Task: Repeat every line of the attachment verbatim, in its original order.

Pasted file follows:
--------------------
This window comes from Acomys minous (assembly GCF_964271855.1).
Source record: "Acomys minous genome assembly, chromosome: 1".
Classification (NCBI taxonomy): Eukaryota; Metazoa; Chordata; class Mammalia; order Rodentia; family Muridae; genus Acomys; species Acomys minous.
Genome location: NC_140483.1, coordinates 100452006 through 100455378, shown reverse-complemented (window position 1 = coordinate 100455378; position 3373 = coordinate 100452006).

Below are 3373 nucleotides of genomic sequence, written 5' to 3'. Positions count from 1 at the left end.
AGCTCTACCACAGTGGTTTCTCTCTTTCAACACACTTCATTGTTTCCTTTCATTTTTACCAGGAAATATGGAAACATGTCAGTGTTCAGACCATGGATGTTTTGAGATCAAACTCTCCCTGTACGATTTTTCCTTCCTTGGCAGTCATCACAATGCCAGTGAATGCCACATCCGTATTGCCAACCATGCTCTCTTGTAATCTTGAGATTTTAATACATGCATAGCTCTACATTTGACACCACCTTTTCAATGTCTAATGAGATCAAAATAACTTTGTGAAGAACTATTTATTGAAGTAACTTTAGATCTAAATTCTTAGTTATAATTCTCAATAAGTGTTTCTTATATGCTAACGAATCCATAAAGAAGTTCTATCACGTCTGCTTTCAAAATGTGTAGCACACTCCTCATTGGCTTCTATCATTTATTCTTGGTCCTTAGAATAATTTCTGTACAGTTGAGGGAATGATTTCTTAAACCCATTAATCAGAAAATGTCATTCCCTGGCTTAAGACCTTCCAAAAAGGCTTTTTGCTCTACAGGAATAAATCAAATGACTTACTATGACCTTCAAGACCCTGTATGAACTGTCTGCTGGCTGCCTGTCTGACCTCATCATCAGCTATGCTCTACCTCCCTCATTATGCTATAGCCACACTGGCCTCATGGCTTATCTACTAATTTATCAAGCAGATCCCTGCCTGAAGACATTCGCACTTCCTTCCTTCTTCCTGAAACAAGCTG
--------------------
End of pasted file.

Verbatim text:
This window comes from Acomys minous (assembly GCF_964271855.1).
Source record: "Acomys minous genome assembly, chromosome: 1".
Classification (NCBI taxonomy): Eukaryota; Metazoa; Chordata; class Mammalia; order Rodentia; family Muridae; genus Acomys; species Acomys minous.
Genome location: NC_140483.1, coordinates 100452006 through 100455378, shown reverse-complemented (window position 1 = coordinate 100455378; position 3373 = coordinate 100452006).

Below are 3373 nucleotides of genomic sequence, written 5' to 3'. Positions count from 1 at the left end.
AGCTCTACCACAGTGGTTTCTCTCTTTCAACACACTTCATTGTTTCCTTTCATTTTTACCAGGAAATATGGAAACATGTCAGTGTTCAGACCATGGATGTTTTGAGATCAAACTCTCCCTGTACGATTTTTCCTTCCTTGGCAGTCATCACAATGCCAGTGAATGCCACATCCGTATTGCCAACCATGCTCTCTTGTAATCTTGAGATTTTAATACATGCATAGCTCTACATTTGACACCACCTTTTCAATGTCTAATGAGATCAAAATAACTTTGTGAAGAACTATTTATTGAAGTAACTTTAGATCTAAATTCTTAGTTATAATTCTCAATAAGTGTTTCTTATATGCTAACGAATCCATAAAGAAGTTCTATCACGTCTGCTTTCAAAATGTGTAGCACACTCCTCATTGGCTTCTATCATTTATTCTTGGTCCTTAGAATAATTTCTGTACAGTTGAGGGAATGATTTCTTAAACCCATTAATCAGAAAATGTCATTCCCTGGCTTAAGACCTTCCAAAAAGGCTTTTTGCTCTACAGGAATAAATCAAATGACTTACTATGACCTTCAAGACCCTGTATGAACTGTCTGCTGGCTGCCTGTCTGACCTCATCATCAGCTATGCTCTACCTCCCTCATTATGCTATAGCCACACTGGCCTCATGGCTTATCTACTAATTTATCAAGCAGATCCCTGCCTGAAGACATTCGCACTTCCTTCCTTCTTCCTGAAACAAGCTG